This condition often doesn’t cause symptoms, but when it does, they can include:

  • jaundice
  • nausea
  • vomiting
  • diarrhea
  • minor abdominal discomfort

Liver dysfunction

Any condition that affects the function of your liver can cause bilirubin to build up in your blood. This is a result of your liver losing its ability to remove and process bilirubin from your bloodstream.

Several things can affect the function of your liver, including:

Common symptoms of liver dysfunction include:

  • jaundice
  • pain or swelling of your abdomen
  • swelling of your legs or ankles (edema)
  • exhaustion
  • nausea
  • vomiting
  • easy bruising
  • dark urine
  • pale, bloody, or black stools
  • itchy skin


Hepatitis happens when your liver becomes inflamed, often due to a viral infection. When it’s inflamed, your liver can’t easily process bilirubin, leading to a buildup of it in your blood.

Hepatitis doesn’t always cause symptoms, but when it does, they can include:

  • jaundice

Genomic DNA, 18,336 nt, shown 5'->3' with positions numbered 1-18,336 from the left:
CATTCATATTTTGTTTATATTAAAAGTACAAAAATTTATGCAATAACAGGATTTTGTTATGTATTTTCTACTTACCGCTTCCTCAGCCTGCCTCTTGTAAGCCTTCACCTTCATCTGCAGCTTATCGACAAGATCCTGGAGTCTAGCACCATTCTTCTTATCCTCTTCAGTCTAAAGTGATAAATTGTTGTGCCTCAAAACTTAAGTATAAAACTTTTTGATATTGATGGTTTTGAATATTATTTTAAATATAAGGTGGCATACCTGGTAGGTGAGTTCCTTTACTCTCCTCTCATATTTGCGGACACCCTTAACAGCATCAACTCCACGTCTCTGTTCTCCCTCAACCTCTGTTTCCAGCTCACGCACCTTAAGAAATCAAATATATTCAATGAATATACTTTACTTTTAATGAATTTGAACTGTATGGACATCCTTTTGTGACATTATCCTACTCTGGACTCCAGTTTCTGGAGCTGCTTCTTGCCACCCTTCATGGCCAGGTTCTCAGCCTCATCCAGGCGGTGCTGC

• exhaustion
  • dark urine
  • abdominal pain
  • nausea
  • vomiting

Bile duct inflammation

Your bile ducts connect your liver to your gallbladder and the opening of your small intestine, called the duodenum. They help to move bile, which contains bilirubin, from your liver and gallbladder into your intestines.

If these ducts become inflamed or blocked, bile can’t be properly drained. This can lead to an increased level of bilirubin.

Symptoms of bile duct inflammation may include:

  • pale stools
  • dark urine
  • jaundice
  • itching
  • nausea
  • vomiting
  • unexplained weight loss
  • fever

Intrahepatic cholestasis of pregnancy

Intrahepatic cholestasis of pregnancy is a temporary condition that can happen during the last trimester of pregnancy. It causes bile drainage from your liver to either slow down or stop entirely.

This makes it harder for your liver to process bilirubin from your blood, leading to high bilirubin levels.

Symptoms of intrahepatic cholestasis of pregnancy include:

  • itchy hands and feet without a rash
  • jaundice
  • gallstone symptoms

Hemolytic anemia

Hemolytic anemia happens when blood cells break down too quickly in your bloodstream. It’s sometimes passed down genetically, but autoimmune conditions, an enlarged spleen, or an infection can also cause it.

Symptoms of hemolytic anemia include:

  • exhaustion
  • difficulty breathing
  • dizziness
  • headaches
  • abdominal pain
  • chest pain
  • jaundice
  • cold hands or feet